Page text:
If you are one of the Los Angeles and Orange County residents who has received one of the three approved COVID-19 vaccines, you are not in the clear to resume life as usual just yet. While the vaccine provides much needed relief in the fight against coronavirus, these are some of the key reasons why we must remain vigilant against COVID-19:
 

  • No vaccine is 100% effective — One in 20 people can still get COVID-19 after the vaccine.
  • Vaccines don’t work instantly — It takes about two weeks for your immune system to be protected.
  • You can still spread the virus — Most vaccines prevent you from becoming sick but not from passing the virus to others if you become infected.
  • Masks protect others — People with other diseases are at a higher risk of becoming very ill if they get COVID-19.
  • Masks protect against new strains — Some are more contagious.
Waiting in Line

Remember, if you received the Pfizer-BioNTech or Moderna vaccine, two doses are required for your immune system to create enough antibodies to give you a greater than 95% chance of fighting off the virus. It is also important to complete your vaccine doses as close to the recommended interval as possible. According to the CDC, you have to wait at least 21 days before getting the second dose of the Pfizer-BioNTech vaccine and 28 days before getting the second dose of the Moderna vaccine. If you receive the second dose too soon, you won’t get the 95% protection rate.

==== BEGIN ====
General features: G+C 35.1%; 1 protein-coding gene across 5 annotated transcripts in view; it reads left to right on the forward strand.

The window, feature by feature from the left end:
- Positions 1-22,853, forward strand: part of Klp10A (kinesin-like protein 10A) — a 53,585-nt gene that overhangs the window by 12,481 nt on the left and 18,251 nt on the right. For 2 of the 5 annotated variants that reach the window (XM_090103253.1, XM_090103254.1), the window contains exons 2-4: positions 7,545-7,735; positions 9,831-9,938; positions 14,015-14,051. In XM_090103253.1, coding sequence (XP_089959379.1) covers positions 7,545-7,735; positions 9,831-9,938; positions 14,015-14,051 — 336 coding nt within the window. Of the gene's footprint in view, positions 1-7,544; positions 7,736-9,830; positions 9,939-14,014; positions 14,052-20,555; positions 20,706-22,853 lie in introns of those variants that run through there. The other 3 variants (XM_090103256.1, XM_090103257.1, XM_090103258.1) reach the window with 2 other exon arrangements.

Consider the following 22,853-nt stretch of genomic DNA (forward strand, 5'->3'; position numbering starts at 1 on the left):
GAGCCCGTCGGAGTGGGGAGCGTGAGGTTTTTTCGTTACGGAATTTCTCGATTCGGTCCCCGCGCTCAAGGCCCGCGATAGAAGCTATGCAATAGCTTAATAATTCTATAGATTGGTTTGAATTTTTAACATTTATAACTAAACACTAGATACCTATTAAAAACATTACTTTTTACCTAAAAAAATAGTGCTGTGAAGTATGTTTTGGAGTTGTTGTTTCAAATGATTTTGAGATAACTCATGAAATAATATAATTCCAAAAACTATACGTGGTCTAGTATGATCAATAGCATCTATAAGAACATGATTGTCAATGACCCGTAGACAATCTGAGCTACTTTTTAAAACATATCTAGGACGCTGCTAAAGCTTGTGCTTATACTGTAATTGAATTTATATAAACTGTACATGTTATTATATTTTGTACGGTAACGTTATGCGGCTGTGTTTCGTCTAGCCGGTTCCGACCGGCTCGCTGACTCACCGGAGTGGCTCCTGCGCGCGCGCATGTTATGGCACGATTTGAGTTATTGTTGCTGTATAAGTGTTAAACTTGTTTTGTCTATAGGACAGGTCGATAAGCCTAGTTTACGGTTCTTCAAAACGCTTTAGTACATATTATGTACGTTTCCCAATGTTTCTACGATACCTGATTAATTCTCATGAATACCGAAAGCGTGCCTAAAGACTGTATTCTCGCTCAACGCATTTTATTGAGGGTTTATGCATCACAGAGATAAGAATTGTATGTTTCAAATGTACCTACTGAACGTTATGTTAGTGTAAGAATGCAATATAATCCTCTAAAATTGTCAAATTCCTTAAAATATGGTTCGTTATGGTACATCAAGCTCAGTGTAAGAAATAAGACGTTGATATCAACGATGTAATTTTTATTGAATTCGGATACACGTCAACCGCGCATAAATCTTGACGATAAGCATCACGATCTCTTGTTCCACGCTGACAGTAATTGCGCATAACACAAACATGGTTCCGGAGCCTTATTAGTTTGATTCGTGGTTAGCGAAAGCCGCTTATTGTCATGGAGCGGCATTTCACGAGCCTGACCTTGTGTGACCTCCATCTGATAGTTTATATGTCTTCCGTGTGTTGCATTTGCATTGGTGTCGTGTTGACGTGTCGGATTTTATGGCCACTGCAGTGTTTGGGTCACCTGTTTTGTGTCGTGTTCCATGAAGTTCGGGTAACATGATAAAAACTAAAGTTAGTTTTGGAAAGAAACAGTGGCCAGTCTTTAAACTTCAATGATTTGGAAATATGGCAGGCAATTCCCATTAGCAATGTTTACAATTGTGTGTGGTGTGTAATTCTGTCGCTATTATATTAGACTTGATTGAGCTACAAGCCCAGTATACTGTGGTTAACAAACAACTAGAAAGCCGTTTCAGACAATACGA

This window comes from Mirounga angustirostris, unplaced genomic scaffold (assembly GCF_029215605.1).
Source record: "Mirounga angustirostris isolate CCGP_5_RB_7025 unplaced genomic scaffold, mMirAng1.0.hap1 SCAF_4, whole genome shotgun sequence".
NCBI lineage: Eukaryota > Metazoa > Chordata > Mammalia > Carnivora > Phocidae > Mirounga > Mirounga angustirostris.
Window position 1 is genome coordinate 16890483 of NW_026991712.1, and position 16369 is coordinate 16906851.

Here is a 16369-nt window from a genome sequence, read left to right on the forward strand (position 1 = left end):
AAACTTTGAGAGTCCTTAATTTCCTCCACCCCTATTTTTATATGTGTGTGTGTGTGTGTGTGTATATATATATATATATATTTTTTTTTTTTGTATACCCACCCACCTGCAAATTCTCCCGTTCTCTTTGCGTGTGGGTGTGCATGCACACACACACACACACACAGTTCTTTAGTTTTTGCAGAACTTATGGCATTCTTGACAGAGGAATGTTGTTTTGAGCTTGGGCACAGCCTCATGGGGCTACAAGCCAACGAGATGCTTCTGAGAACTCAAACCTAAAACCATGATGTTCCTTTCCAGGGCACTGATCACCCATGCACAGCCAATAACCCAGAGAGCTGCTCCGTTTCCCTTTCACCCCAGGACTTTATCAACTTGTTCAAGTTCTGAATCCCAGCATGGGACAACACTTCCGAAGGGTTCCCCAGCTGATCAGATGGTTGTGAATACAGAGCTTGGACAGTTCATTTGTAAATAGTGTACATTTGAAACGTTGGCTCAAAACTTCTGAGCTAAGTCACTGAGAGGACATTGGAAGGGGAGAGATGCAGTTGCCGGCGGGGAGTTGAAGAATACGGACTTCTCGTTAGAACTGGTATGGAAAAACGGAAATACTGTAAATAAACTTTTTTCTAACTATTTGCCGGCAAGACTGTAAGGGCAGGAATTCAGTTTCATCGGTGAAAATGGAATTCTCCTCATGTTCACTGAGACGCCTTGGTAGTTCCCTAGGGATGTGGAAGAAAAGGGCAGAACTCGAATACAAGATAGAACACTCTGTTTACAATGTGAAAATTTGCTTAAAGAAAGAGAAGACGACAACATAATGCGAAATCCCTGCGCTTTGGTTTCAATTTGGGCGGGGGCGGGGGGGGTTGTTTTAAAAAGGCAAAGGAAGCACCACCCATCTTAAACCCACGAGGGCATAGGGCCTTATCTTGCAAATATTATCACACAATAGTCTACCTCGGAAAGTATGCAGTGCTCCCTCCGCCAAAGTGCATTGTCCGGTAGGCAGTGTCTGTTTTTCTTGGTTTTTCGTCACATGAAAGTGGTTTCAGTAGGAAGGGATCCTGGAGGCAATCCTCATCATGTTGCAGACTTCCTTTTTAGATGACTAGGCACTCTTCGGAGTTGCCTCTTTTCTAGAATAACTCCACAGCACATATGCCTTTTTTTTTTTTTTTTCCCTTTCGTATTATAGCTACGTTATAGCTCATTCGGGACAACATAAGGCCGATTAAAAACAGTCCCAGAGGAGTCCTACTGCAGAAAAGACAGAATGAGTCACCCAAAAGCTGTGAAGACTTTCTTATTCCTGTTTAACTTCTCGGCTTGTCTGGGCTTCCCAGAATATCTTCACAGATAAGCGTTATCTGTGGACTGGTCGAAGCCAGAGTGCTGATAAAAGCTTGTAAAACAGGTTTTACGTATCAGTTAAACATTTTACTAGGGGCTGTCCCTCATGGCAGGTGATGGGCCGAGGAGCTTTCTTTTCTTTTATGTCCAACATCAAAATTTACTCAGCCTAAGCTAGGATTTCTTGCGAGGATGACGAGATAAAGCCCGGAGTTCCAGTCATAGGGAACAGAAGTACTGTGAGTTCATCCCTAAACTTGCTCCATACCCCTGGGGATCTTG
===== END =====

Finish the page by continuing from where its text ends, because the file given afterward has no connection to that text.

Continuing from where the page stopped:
Only one dose is required of the Johnson & Johnson vaccine. Remember, you are considered fully vaccinated two weeks after you’ve received any one of the three vaccines. 

What Has Changed For Those Who Are Fully Vaccinated?
 

  • You can gather indoors with fully vaccinated people without wearing a mask.
  • You can gather indoors with unvaccinated people from one other household (for example, visiting with relatives who all live together) without masks, unless any of those people or anyone they live with has an increased risk for severe illness from COVID-19
  • If you have been around someone who has COVID-19, you do not need to stay away from others or get tested unless you have symptoms. 
  • However, if you live in a group setting and are around someone who has COVID-19, you should still stay away from others for 14 days and get tested, even if you don’t have symptoms.
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What Has Not Changed?

For now, if you have been fully vaccinated:
 

  • You will still need to follow the following guidelines for businesses.
  • Wear your masks — Face masks to protect others.
  • Maintain hand hygiene — Use hand sanitizer to clean hands frequently, and wash hands for 20 seconds at a time. 
  • Practice physical distancing — Stay six feet apart from others whether inside or outside. 
  • Wipe down any surfaces you touch. 

For more information about the vaccine or testing, please visit AltaMed.org or call our vaccine hotline at (888) 909-5232.

Certain People with Weak Immune Systems Need a COVID-19 Booster